Tom – This topic came up at home last weekend and before my husband had a chance to overreact I pointed out that this is something he’s been doing inadvertently for quite a while. He’ll come home from work late at night sometimes and totally skip dinner if he’s not hungry and/or sleep in and skip breakfast the next day. On the weekends he’ll wake up and go walk a round (18 holes) carrying his clubs with no problem, then come back later in the afternoon and finally be hungry.

    I don’t like to use the “fasting” word in public though, people think you’re nuts – and it is true, back in my good old sugar days I couldn’t go more than 3 hours without eating which is probably where most people are coming from so no wonder they can’t imagine it. But how would the human race would ever have survived if we couldn’t go more than 3 hours without food?

    ‘Fasting’ does have a mystic-monkish connotation.

    Reply
  19. Liz Downunder

    The ability to fast with ease has been the biggest surprise for me (and my husband) since reducing carbs. The old, carb-addicted, me HAD to eat every couple of hours or I could barely concentrate on anything else. Now a 20-hour stretch between meals is a breeze. I do wonder about the term ‘fasting’ being over-used though – skipping breakfast/eating 2 meals a day feels natural to me now, so am I technically ‘fasting’ if I’m not ignoring hunger signals? My hubby does 36 to 48-hour fasts and for him the second day is a revelation of peacefulness (tending to mild euphoria), and mental acuity.

    Amen to your comments about coffee. When I do feel hungry and can’t get good food (if I’m not at home) it’s a great appetite suppressant… Plus, I’m cheerfully addicted to caffeine.

    I drink (coffee) to that. Fasting when I was a carb addict would’ve been torture.

    Reply
  20. xtrocious

    Hi Tom

    Just a word of “warning” though…

    Intermittent fasting can be quite addictive 🙂

    Also recently started intermittent fasting and instead of getting weak and jittery etc, I felt more alert and did not suffer any drop in performance (went about my work and workout as per normal)…

    Your experience sounds similar to mine. I haven’t heard of the addiction angle before. I wonder if it’s somewhat similar to aneroxia.

    Reply
  21. Brian

    Hi Tom~

    I was considering IF again to help shed some of the affects of ‘falling off of the wagon’ over the holidays. I just don’t know that I’m back to full-on fat-burning mode (really off the wagon this year!)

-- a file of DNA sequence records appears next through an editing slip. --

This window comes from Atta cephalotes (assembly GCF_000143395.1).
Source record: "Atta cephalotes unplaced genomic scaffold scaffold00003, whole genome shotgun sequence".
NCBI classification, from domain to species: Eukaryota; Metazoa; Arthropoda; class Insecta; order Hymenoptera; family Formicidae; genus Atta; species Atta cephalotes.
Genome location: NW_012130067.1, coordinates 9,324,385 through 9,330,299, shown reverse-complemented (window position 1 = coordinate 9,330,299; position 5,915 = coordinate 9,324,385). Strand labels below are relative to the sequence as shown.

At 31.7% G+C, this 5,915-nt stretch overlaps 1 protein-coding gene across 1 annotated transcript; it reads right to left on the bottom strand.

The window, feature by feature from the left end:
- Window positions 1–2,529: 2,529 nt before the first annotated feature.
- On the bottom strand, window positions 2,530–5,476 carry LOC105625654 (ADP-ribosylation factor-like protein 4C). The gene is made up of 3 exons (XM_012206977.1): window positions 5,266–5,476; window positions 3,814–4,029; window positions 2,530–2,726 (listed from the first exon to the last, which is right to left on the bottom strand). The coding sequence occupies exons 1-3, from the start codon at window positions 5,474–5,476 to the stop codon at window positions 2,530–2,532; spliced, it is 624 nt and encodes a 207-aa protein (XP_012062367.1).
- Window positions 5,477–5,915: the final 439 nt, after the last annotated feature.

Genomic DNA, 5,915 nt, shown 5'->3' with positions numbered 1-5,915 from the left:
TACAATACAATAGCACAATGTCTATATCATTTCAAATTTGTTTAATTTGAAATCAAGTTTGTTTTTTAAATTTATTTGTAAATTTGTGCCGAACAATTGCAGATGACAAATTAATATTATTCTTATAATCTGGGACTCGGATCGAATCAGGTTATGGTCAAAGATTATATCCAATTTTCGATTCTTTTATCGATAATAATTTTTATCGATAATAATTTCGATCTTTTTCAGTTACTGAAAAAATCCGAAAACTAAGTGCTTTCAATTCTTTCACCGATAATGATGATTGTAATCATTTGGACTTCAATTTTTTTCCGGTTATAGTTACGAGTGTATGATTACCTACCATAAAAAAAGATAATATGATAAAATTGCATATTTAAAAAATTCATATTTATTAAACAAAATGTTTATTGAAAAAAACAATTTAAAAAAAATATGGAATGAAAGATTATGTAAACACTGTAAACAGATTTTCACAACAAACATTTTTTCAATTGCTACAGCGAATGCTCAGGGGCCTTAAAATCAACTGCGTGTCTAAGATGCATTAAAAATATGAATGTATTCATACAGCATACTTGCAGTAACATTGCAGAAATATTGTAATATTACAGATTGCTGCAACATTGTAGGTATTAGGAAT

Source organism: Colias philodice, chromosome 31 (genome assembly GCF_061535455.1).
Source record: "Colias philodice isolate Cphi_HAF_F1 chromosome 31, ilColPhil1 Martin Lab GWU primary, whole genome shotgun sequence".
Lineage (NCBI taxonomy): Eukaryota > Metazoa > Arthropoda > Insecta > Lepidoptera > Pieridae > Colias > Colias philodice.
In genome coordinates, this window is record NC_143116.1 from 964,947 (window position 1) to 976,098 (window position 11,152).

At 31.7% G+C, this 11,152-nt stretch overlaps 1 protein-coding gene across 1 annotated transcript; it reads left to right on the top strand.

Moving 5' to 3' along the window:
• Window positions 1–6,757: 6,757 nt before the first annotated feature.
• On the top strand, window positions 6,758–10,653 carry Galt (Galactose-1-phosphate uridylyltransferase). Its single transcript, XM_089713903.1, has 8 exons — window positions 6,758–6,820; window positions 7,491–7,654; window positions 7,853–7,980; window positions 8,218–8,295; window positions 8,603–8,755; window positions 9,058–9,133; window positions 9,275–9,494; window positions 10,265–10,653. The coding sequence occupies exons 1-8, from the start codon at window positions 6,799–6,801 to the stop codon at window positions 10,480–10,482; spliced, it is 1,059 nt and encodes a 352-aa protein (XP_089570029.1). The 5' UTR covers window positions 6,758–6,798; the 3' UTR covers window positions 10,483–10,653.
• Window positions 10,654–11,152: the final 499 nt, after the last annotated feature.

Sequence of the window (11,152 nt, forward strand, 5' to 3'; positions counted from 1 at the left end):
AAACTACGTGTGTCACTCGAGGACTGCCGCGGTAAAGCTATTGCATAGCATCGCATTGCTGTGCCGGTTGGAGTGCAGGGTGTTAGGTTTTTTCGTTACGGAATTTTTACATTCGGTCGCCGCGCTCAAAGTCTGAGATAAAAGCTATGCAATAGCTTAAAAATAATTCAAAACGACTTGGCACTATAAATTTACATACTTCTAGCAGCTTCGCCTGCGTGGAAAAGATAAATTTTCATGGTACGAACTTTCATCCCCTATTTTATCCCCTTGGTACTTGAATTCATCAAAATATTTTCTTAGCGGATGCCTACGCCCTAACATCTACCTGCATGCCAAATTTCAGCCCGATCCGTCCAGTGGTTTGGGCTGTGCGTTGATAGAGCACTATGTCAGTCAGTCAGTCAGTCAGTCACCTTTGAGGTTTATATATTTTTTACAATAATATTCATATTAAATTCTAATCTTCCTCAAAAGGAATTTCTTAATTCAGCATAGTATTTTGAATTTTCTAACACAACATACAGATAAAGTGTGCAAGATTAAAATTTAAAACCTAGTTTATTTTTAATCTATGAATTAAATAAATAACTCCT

Anyway, reading your post made me wonder what you ARE eating these days. Do you have the obligatory “this is typically how/what I eat” posted somewhere?

    I haven’t posted on my current diet, but it’s come up in comments. Mostly meat, eggs, green vegetables, seafood, and nuts. I don’t put cream in my coffee every day anymore, and I’ve cut back on the cheese, but I’m not totally off dairy. I just eat less of it.

    Reply
  22. Gazelle

    A few other words of warning:

    1. IF can trigger people who have a history of eating disorders (not just anorexia, but those with binge/purge or starve cycles)
    2. Overdoing IF, especially in combination with coffee drinking, can destroy adrenal function, leading to all sorts of unpleasant symptoms. It seems a lot of LC paleos have had this experience, once the honeymoon period is over.

    I can see where someone with aneroxic or bulimic tendencies should avoid fasting.

    Reply
  23. Kate

    There’s been a few days over the last few weeks where I inadvertently fast for about 18 hours. Sometimes, I just forget to eat until the evening. I’m not going out of my way to do it, though. I’ll be keeping an eye out for your results.

    Unfortunately, I haven’t been to the gym since before Christmas, so I don’t have a baseline weight measurement — we don’t have a scale at home. But I know when I’m getting leaner. My belt tells me.

    Reply
  24. Anthony DiSante

    This does make perfect sense, considering that in hunter-gatherer times, it’s doubtful that people were eating “three square meals per day.” It seems reasonable that eating once per day may have been common. I haven’t tried it myself, but I do find that once or twice per week, I have an 8 or 10 hour stretch between eating for various reasons (compared to my normal 6 hours), and I usually think nothing of it.

    I’m not on a particularly low-carb diet, and I’m not overweight, but since discovering Fathead, BigFatFiasco, and Gary Taubes’ stuff, I’ve been seriously scaling back on the carbs, working on improving my protein+fat-to-carbs ratio. My big problem is beverages: I primarily drink sweetened iced tea, nearly a half-gallon per day, which totals around 140g of carbs. I cut that in half as soon as I realized how insane it is, and I’ve been drinking more water instead. But it seems there are few other good options: fruit juices, while “natural”, are still bursting with carbs; the same is true of soda, of course; and I’m not willing to consume aspartame or any of the other artificial sweeteners. There’s milk, but that’s not the kind of thing I want to drink all day, and it’s not particularly low in carbs anyway. So what else is there?